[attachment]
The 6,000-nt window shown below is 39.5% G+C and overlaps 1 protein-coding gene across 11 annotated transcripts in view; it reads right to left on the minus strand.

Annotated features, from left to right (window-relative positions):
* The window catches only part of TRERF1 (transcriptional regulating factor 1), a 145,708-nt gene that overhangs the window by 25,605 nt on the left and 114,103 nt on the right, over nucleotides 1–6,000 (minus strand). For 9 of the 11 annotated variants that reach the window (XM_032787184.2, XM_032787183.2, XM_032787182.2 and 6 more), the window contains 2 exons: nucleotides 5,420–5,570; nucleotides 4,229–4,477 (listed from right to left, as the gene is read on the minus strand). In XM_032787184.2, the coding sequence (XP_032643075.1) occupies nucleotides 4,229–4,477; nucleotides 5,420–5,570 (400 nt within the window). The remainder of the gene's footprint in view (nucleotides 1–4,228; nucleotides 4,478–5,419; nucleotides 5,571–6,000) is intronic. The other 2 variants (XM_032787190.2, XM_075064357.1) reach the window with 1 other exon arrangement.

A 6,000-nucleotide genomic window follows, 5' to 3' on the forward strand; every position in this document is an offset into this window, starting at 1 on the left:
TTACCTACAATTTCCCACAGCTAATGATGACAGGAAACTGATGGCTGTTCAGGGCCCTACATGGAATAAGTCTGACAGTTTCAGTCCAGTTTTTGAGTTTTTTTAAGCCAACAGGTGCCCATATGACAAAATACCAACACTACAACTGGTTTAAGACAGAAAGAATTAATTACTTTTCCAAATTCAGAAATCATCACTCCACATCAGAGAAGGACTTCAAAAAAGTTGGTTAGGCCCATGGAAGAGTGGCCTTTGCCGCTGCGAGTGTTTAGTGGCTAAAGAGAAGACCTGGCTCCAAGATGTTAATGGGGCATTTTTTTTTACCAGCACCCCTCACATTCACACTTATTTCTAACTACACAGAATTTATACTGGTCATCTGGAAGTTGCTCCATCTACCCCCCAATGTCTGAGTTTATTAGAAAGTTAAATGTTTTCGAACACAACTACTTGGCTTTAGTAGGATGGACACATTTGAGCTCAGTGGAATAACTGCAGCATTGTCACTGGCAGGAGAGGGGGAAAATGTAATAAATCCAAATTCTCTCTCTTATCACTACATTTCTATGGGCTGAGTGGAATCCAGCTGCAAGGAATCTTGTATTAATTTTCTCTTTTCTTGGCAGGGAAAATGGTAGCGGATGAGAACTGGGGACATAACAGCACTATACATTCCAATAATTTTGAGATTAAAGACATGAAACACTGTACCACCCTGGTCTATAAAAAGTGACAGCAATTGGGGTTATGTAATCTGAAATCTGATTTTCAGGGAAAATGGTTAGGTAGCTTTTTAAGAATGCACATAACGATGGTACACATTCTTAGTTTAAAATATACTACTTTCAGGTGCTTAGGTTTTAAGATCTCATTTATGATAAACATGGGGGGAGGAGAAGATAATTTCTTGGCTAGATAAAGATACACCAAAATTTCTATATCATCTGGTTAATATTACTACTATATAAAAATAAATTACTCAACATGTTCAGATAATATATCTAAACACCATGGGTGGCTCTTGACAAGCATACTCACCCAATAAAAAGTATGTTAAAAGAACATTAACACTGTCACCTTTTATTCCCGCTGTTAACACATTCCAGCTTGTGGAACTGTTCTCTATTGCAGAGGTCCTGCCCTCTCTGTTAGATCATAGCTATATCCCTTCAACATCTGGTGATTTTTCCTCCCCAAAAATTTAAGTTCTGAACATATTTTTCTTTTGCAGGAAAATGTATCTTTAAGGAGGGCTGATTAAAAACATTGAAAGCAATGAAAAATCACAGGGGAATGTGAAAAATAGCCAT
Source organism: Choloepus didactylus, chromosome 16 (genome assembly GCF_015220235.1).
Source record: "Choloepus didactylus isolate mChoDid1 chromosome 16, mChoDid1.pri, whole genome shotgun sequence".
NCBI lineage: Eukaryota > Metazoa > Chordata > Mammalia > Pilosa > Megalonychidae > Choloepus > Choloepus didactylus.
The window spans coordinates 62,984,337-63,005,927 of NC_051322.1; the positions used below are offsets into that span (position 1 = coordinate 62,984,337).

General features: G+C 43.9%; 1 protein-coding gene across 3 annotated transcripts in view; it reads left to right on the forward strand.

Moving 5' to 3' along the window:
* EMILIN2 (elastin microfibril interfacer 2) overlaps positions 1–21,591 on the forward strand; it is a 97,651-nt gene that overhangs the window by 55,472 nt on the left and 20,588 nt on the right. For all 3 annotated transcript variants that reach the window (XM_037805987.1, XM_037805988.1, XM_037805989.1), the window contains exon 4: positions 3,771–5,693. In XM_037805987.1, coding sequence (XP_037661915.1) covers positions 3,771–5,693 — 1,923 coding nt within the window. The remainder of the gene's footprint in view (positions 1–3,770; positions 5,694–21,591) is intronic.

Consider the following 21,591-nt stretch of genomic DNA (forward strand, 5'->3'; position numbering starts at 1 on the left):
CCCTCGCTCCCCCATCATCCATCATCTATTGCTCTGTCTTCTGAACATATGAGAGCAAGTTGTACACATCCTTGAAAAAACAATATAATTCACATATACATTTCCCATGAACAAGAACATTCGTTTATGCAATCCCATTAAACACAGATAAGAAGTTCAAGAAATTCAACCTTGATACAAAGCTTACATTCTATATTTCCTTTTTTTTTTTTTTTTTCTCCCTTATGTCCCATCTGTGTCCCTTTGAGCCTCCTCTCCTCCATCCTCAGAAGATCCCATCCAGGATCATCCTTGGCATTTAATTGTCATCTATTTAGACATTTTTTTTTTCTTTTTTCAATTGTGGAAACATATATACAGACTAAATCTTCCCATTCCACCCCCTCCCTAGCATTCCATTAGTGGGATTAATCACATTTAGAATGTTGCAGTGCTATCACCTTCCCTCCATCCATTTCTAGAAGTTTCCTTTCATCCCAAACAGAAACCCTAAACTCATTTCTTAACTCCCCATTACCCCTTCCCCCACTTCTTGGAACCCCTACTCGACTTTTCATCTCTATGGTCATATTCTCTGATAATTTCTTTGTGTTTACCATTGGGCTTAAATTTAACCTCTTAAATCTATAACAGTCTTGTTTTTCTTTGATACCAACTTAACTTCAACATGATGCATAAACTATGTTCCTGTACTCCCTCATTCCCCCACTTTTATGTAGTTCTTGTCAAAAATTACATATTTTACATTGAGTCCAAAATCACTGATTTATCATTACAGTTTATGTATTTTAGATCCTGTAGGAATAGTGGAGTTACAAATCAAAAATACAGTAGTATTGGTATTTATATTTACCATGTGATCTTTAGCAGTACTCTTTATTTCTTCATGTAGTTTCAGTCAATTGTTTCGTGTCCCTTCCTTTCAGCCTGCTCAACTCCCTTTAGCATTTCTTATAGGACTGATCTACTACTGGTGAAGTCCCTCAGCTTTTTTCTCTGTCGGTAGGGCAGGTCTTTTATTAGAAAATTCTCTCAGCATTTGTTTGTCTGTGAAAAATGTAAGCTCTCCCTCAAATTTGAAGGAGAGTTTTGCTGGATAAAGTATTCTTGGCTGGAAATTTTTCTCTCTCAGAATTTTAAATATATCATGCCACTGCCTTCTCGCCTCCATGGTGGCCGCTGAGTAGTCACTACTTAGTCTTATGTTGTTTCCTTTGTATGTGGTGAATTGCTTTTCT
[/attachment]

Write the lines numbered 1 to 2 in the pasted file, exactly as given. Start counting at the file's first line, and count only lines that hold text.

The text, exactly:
The 6,000-nt window shown below is 39.5% G+C and overlaps 1 protein-coding gene across 11 annotated transcripts in view; it reads right to left on the minus strand.

Annotated features, from left to right (window-relative positions):